Spieth’s whirlwind sends him to Maui
Excuse Jordan Spieth if the 2016 Olympics enter his mind.
Spieth is just 2-1/2 years past winning his third Texas high school title, but has already starred on Presidents Cup and Walker Cup teams, and in July became the youngest PGA Tour winner since 1931.
“It’s a long way away, but playing for my country is the greatest honor I’ve ever experienced,” Spieth said in an email. “The Presidents Cup this year and the Walker Cup in 2011 were incredible and I can only imagine what it must be like to be an Olympic athlete. It would certainly be an opportunity of a lifetime.”
When Spieth won the John Deere Classic in July – 13 days prior to his 20th birthday – he qualified for the Hyundai Tournament of Champions, which starts Friday at the Kapalua Plantation Course.
“It didn’t take me long to realize all of the benefits that came with winning,” he said. “I was so excited to get into the Open Championship, the (FedEx Cup) Playoffs, The Masters and the 2014 Hyundai Tournament of Champions.”
After leaving the University of Texas midway through his sophomore year, Spieth proceeded to put together one of the best rookie seasons in the history of the PGA Tour, eventually finishing seventh in the FedEx Cup standings.
He made 18 cuts in 23 events and recorded nine top-10 finishes. In addition to his victory, he finished second three times, including at the Tour Championship – he was the youngest player ever to qualify for the event.
Fred Couples made Spieth a captain’s pick for the Presidents Cup, and he teamed with Steve Stricker to win twice as the Americans defeated the international team.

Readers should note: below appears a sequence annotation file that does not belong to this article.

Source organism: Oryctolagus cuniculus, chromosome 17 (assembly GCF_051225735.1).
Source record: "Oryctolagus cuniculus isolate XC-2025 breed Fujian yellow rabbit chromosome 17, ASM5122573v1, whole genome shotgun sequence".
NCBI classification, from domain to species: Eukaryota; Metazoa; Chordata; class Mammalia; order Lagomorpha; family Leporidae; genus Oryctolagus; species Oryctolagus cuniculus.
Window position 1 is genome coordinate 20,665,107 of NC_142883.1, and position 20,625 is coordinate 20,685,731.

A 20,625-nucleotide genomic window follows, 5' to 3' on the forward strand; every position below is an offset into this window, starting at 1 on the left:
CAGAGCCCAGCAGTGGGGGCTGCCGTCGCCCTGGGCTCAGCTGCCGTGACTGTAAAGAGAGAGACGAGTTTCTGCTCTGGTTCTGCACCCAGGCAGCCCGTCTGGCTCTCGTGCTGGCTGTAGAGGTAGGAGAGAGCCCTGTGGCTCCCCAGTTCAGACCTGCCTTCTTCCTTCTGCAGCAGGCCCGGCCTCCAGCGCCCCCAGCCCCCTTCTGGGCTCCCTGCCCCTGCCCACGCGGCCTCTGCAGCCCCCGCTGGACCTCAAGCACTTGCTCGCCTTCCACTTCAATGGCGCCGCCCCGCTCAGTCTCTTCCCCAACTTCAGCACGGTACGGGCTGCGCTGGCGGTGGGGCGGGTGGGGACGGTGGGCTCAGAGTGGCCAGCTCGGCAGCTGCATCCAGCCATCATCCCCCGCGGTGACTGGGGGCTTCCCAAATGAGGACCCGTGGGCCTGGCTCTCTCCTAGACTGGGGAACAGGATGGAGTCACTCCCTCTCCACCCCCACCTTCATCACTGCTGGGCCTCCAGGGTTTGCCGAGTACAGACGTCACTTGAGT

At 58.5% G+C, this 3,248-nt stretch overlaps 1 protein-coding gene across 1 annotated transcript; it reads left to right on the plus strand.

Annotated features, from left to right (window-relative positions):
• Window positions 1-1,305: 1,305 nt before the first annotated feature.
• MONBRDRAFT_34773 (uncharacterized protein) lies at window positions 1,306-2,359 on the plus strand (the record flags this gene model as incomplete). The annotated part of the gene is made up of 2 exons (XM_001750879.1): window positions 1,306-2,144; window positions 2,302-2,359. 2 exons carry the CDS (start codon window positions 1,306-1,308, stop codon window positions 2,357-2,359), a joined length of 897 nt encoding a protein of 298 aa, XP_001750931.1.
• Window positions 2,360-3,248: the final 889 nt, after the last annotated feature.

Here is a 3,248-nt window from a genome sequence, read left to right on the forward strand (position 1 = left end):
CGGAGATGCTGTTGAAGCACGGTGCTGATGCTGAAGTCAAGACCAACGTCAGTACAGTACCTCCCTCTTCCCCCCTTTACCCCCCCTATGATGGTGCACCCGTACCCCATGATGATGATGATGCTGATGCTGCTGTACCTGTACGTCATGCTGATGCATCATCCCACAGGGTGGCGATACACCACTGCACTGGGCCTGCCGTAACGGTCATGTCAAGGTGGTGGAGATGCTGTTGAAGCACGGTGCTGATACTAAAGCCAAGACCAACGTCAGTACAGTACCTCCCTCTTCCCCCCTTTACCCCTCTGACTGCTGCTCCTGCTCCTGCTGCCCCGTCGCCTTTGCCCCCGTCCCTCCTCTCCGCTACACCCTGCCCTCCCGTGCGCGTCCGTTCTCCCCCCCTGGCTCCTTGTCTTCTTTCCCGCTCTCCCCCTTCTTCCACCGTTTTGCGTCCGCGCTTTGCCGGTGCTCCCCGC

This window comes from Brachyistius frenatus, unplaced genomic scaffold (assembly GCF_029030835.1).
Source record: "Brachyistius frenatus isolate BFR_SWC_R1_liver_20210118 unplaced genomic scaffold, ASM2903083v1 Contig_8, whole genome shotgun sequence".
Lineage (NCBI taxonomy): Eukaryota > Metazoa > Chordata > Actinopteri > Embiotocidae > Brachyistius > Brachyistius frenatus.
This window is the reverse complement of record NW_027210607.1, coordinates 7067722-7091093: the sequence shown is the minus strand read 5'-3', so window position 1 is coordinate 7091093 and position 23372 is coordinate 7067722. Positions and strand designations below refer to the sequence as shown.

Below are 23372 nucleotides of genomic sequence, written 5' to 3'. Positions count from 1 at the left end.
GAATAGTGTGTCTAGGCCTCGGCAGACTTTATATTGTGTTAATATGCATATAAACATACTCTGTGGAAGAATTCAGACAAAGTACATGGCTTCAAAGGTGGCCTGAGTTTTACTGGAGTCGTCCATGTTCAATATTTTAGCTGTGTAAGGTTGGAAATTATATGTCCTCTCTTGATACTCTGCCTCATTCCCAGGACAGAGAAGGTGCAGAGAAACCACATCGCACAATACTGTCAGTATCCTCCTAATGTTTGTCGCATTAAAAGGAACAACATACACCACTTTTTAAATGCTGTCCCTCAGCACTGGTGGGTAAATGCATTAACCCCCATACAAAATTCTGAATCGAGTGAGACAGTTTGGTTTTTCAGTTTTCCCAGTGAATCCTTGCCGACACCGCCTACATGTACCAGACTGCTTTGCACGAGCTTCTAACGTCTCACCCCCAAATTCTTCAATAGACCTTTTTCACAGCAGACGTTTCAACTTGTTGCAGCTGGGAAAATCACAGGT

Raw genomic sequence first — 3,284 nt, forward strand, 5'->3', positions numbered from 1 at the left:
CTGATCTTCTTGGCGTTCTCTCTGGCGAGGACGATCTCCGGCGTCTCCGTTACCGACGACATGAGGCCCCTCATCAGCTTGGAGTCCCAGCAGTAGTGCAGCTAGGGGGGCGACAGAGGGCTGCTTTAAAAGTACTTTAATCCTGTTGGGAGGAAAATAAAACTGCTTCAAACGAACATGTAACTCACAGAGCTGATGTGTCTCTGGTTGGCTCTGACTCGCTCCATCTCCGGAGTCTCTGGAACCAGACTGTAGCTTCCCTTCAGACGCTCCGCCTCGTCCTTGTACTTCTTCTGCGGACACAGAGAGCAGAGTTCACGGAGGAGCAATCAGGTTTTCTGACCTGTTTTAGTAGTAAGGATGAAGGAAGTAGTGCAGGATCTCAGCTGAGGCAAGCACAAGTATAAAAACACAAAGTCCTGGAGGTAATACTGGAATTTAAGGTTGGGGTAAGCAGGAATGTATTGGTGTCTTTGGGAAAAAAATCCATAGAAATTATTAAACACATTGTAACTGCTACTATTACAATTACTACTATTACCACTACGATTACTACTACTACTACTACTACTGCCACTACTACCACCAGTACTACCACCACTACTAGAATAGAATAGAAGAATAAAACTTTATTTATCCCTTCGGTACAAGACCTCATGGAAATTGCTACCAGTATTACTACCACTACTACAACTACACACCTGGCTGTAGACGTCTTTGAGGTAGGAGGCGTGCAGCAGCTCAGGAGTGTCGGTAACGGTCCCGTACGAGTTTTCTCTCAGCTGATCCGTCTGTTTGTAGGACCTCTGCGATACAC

As a freshman at Texas, Spieth won three college events, helped the Longhorns to an NCAA title and was a first-team All-American.
Spieth is also the only golfer other than Tiger Woods to win the U.S. Junior Amateur twice, doing so in 2009 and 2011.
He finished in a tie for 16th at the 2010 HP Byron Nelson Championship, becoming the sixth-youngest player to make a PGA Tour cut, at 16.
Spieth’s win in the John Deere brings him to Hawaii for the first time. He is one of 30 players in the field, and said it is more than a normal tour stop.
“Absolutely,” he said. “It’s extremely difficult to win on the PGA Tour so you know this week you will be playing against an elite field.”
Spieth has been working on gaining knowledge of the 7,411-yard, par-73 Plantation Course.
“I know that it’s long and tough so it should hopefully suit my game well,” he said. “Some of the guys on tour have given me a few pointers on the Plantation Course and I’ve been working hard with my coach in Dallas to prepare.”
Spieth’s biography on the tour’s website says that his younger sister, Ellie, who was born with a neurological disorder, is his hero. He gives Ellie a keychain as a souvenir from wherever he travels.
“I haven’t been to Hawaii yet, so this is definitely a trip I’m looking forward to for some time,” he said. “I can’t wait to get to get out of the Dallas cold and experience all the great things Maui has to offer.”
* Robert Collias is at email@example.com